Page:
The Melaka HSR station is located in Ayer Keroh within the state of Melaka. Melaka is a hub for tourism and medical tourism. Major townships in the vicinity include Taman Tasik Utama, Kampung Baru Ayer Keroh and Taman Melaka Perdana. Many Indonesians and Singaporeans flock to hospitals such as Mahkota Medical Centre for medical treatment.
The Muar HSR station is located within the state of Johor at Bandar University Pagoh. Muar is a coastal town by the Straits of Melaka that is a hub for furniture manufacturing. Major townships in the vicinity Pagoh, Parit Jawa and Sungai Balang. The main economic drivers here are those in the education, trading, furniture manufacturing, historical tourism and agrotourism industries.
The Batu Pahat HSR station is located within the state of Johor at Pura Kencana, Seri Gading. Batu Pahat is a hub for garment and textile factories. Major townships in the vicinity include include Rengit, Yong Peng and Semerah. The main economic drivers here are those in the the furniture manufacturing, food processing and agrotourism. However, isnce 20011, there has been a notable growth in small and medium industries such as textiles, garments and electronics.
The Iskandar Puteri HSR station is located within Gerbang Nusajaya in the state of Johor It is the gateway to Iskandar Malaysia and covers an area of 1,841-hectare. Gerbang Nusajaya features a number of catalytic developments including Nusajaya Tech Park and FASTrack Iskandar. Major townships in the vicinity include Gerbang Nusajaya, Iskandar Puteri and Medini. This will be the final leg of the Malaysian station before it enters Singapore, terminating at Jurong East. While the station in Nusajaya has not yet been announced, government officials have indicated that it will be located close to Motorsports City near East Ledang.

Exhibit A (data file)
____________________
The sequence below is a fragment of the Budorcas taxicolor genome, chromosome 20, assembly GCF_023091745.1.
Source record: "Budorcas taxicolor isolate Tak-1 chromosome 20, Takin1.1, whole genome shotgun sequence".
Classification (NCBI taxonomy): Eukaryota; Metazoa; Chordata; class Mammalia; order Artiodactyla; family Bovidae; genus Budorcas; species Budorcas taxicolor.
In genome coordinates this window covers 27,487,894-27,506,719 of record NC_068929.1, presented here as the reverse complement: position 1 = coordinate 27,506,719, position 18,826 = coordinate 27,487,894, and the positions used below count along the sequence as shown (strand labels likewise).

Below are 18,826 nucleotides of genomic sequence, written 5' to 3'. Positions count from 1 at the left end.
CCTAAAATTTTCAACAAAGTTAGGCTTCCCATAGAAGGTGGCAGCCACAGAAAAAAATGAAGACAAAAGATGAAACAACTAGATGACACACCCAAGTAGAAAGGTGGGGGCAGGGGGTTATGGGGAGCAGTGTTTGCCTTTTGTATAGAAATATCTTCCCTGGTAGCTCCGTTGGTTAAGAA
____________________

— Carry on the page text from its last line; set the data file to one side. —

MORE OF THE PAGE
The Jurong East HSR station is located within the Jurong Lake District in Singapore. It is the gateway to Singapore and covers an area of 67-hectare. Jurong Lake District is the hub for commerce, retail, healthcare and tourism industries. Major townships in the vicinity include Jurong East, Teban Gardens, Lakeside and Taman Jurong. Jurong East will be an interchange station to the North South MRT Line, East West MRT Line and the proposed Jurong Region MRT Line.
Also known as MRT Line 3, this is the final line that will comprise of a “wheel and spoke” system to connect to MRT Line 1 and SSP. Line 3 is expected to be completed in 2025. Collectively, all three lines will be integrated with the current trains systems forming the Klang Valley Integrated Train System. However, this project has been postponed by the new federal government when it took power in May 2018 owing to budget cuts.